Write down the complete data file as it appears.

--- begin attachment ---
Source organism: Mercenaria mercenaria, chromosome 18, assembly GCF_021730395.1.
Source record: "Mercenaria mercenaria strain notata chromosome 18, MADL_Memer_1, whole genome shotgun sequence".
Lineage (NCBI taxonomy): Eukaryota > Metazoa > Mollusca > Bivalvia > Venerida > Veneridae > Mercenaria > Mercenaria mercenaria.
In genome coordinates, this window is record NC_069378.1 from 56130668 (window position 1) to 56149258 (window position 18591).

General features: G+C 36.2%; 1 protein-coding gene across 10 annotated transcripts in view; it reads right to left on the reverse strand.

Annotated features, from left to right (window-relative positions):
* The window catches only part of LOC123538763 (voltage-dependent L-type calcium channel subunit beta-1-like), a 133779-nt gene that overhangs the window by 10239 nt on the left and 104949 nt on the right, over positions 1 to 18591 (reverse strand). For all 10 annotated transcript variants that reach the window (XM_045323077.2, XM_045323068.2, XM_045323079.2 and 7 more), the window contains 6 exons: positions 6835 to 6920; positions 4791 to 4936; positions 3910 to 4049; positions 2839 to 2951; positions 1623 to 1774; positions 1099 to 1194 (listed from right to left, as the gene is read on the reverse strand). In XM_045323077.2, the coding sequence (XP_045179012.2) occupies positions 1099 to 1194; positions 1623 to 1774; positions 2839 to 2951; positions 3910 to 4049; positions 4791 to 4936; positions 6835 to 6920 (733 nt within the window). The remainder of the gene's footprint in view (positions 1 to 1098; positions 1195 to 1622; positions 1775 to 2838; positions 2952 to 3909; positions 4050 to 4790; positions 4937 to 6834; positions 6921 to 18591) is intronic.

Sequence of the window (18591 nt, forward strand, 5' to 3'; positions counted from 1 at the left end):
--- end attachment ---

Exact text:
Source organism: Mercenaria mercenaria, chromosome 18, assembly GCF_021730395.1.
Source record: "Mercenaria mercenaria strain notata chromosome 18, MADL_Memer_1, whole genome shotgun sequence".
Lineage (NCBI taxonomy): Eukaryota > Metazoa > Mollusca > Bivalvia > Venerida > Veneridae > Mercenaria > Mercenaria mercenaria.
In genome coordinates, this window is record NC_069378.1 from 56130668 (window position 1) to 56149258 (window position 18591).

General features: G+C 36.2%; 1 protein-coding gene across 10 annotated transcripts in view; it reads right to left on the reverse strand.

Annotated features, from left to right (window-relative positions):
* The window catches only part of LOC123538763 (voltage-dependent L-type calcium channel subunit beta-1-like), a 133779-nt gene that overhangs the window by 10239 nt on the left and 104949 nt on the right, over positions 1 to 18591 (reverse strand). For all 10 annotated transcript variants that reach the window (XM_045323077.2, XM_045323068.2, XM_045323079.2 and 7 more), the window contains 6 exons: positions 6835 to 6920; positions 4791 to 4936; positions 3910 to 4049; positions 2839 to 2951; positions 1623 to 1774; positions 1099 to 1194 (listed from right to left, as the gene is read on the reverse strand). In XM_045323077.2, the coding sequence (XP_045179012.2) occupies positions 1099 to 1194; positions 1623 to 1774; positions 2839 to 2951; positions 3910 to 4049; positions 4791 to 4936; positions 6835 to 6920 (733 nt within the window). The remainder of the gene's footprint in view (positions 1 to 1098; positions 1195 to 1622; positions 1775 to 2838; positions 2952 to 3909; positions 4050 to 4790; positions 4937 to 6834; positions 6921 to 18591) is intronic.

Sequence of the window (18591 nt, forward strand, 5' to 3'; positions counted from 1 at the left end):